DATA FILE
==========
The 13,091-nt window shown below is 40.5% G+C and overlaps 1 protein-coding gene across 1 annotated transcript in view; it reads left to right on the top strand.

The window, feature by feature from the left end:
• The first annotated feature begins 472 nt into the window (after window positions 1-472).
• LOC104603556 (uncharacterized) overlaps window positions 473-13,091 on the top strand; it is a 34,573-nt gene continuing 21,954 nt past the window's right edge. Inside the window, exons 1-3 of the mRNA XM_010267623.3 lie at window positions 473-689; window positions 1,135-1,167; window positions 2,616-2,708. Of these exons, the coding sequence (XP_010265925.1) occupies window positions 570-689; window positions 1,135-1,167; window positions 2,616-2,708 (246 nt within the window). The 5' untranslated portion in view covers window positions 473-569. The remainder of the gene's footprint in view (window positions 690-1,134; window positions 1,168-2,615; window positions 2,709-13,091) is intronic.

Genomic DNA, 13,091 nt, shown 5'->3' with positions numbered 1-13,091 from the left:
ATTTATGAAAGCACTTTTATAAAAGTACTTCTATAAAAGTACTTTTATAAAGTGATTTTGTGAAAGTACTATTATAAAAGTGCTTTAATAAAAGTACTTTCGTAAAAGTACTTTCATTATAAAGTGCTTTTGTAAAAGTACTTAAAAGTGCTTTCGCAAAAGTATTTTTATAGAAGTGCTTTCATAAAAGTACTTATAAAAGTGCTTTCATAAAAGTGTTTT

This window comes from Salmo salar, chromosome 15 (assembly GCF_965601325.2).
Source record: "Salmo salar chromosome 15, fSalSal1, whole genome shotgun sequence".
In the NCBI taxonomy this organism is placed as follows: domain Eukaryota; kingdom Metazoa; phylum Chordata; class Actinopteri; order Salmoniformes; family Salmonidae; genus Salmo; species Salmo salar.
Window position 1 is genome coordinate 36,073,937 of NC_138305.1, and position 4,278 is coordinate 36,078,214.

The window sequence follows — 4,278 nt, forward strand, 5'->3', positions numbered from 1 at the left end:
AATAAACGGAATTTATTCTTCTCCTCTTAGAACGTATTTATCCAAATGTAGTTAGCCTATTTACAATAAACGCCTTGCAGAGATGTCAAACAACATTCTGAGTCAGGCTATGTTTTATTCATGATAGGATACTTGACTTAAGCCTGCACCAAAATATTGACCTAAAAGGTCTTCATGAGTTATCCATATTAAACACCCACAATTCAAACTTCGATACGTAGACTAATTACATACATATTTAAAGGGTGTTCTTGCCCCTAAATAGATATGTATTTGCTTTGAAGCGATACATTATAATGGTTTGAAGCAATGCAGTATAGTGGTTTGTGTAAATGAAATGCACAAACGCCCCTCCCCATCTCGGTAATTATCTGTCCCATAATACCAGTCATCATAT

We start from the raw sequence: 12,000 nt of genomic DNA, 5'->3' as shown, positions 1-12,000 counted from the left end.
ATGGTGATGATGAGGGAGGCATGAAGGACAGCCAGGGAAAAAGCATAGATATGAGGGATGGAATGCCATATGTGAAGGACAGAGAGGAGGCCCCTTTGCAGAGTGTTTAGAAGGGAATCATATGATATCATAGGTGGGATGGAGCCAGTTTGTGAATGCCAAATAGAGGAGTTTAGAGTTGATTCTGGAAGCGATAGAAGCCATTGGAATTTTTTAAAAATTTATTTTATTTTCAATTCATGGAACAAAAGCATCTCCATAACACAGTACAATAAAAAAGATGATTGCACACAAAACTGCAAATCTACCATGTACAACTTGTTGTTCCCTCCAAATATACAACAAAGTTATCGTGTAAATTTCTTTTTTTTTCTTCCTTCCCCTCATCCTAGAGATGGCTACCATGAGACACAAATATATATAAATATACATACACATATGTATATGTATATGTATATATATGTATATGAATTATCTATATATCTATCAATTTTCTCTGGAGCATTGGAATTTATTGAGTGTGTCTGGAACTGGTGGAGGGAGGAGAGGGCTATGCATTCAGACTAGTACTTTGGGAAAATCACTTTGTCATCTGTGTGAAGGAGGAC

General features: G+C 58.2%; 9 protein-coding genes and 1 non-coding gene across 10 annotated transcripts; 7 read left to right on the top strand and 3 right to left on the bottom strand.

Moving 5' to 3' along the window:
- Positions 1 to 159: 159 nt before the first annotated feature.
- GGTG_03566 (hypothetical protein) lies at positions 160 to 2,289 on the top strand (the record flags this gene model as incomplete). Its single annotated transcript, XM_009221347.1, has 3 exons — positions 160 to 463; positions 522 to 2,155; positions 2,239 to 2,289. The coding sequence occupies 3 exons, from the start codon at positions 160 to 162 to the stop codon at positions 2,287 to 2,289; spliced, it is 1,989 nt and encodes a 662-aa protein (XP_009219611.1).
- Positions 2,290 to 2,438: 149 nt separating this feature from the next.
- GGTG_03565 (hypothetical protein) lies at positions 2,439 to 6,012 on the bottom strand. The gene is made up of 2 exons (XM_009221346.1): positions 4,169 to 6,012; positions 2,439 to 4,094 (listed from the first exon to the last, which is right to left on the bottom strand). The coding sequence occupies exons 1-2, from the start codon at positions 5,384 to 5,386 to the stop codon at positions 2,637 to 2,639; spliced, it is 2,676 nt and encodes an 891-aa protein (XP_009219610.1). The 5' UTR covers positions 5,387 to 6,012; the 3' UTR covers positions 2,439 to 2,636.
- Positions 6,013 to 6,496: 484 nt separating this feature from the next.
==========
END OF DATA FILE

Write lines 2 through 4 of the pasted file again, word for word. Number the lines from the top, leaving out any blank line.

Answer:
The window, feature by feature from the left end:
• The first annotated feature begins 472 nt into the window (after window positions 1-472).
• LOC104603556 (uncharacterized) overlaps window positions 473-13,091 on the top strand; it is a 34,573-nt gene continuing 21,954 nt past the window's right edge. Inside the window, exons 1-3 of the mRNA XM_010267623.3 lie at window positions 473-689; window positions 1,135-1,167; window positions 2,616-2,708. Of these exons, the coding sequence (XP_010265925.1) occupies window positions 570-689; window positions 1,135-1,167; window positions 2,616-2,708 (246 nt within the window). The 5' untranslated portion in view covers window positions 473-569. The remainder of the gene's footprint in view (window positions 690-1,134; window positions 1,168-2,615; window positions 2,709-13,091) is intronic.